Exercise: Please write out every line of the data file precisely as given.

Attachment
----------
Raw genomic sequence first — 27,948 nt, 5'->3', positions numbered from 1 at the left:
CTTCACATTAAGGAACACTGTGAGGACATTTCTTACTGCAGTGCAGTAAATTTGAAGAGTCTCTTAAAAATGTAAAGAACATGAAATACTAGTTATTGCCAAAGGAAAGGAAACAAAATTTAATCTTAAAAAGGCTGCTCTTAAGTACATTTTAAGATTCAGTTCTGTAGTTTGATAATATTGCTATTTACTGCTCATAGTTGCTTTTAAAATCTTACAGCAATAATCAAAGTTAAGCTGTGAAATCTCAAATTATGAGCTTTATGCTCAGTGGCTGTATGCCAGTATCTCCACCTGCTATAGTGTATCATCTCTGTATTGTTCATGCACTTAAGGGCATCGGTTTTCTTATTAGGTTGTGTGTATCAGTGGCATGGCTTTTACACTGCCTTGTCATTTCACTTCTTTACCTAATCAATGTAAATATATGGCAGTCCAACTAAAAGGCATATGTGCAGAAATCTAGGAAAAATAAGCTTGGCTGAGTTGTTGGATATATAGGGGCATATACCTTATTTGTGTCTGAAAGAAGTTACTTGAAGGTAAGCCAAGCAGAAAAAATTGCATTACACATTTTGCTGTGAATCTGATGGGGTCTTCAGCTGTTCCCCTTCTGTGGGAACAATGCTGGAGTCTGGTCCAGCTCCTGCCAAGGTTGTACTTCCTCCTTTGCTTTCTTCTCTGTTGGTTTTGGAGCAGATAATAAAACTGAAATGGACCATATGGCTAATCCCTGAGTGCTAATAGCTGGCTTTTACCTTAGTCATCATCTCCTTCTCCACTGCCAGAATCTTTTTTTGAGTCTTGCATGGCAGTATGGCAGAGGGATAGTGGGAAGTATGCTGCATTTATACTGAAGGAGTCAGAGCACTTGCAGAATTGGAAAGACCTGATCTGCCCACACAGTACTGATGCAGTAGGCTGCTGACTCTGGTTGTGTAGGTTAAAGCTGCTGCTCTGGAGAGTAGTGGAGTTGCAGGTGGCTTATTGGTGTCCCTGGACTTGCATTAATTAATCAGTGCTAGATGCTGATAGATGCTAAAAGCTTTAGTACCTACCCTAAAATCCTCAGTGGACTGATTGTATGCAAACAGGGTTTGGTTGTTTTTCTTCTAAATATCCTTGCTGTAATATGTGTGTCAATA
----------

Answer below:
Raw genomic sequence first — 27,948 nt, 5'->3', positions numbered from 1 at the left:
CTTCACATTAAGGAACACTGTGAGGACATTTCTTACTGCAGTGCAGTAAATTTGAAGAGTCTCTTAAAAATGTAAAGAACATGAAATACTAGTTATTGCCAAAGGAAAGGAAACAAAATTTAATCTTAAAAAGGCTGCTCTTAAGTACATTTTAAGATTCAGTTCTGTAGTTTGATAATATTGCTATTTACTGCTCATAGTTGCTTTTAAAATCTTACAGCAATAATCAAAGTTAAGCTGTGAAATCTCAAATTATGAGCTTTATGCTCAGTGGCTGTATGCCAGTATCTCCACCTGCTATAGTGTATCATCTCTGTATTGTTCATGCACTTAAGGGCATCGGTTTTCTTATTAGGTTGTGTGTATCAGTGGCATGGCTTTTACACTGCCTTGTCATTTCACTTCTTTACCTAATCAATGTAAATATATGGCAGTCCAACTAAAAGGCATATGTGCAGAAATCTAGGAAAAATAAGCTTGGCTGAGTTGTTGGATATATAGGGGCATATACCTTATTTGTGTCTGAAAGAAGTTACTTGAAGGTAAGCCAAGCAGAAAAAATTGCATTACACATTTTGCTGTGAATCTGATGGGGTCTTCAGCTGTTCCCCTTCTGTGGGAACAATGCTGGAGTCTGGTCCAGCTCCTGCCAAGGTTGTACTTCCTCCTTTGCTTTCTTCTCTGTTGGTTTTGGAGCAGATAATAAAACTGAAATGGACCATATGGCTAATCCCTGAGTGCTAATAGCTGGCTTTTACCTTAGTCATCATCTCCTTCTCCACTGCCAGAATCTTTTTTTGAGTCTTGCATGGCAGTATGGCAGAGGGATAGTGGGAAGTATGCTGCATTTATACTGAAGGAGTCAGAGCACTTGCAGAATTGGAAAGACCTGATCTGCCCACACAGTACTGATGCAGTAGGCTGCTGACTCTGGTTGTGTAGGTTAAAGCTGCTGCTCTGGAGAGTAGTGGAGTTGCAGGTGGCTTATTGGTGTCCCTGGACTTGCATTAATTAATCAGTGCTAGATGCTGATAGATGCTAAAAGCTTTAGTACCTACCCTAAAATCCTCAGTGGACTGATTGTATGCAAACAGGGTTTGGTTGTTTTTCTTCTAAATATCCTTGCTGTAATATGTGTGTCAATA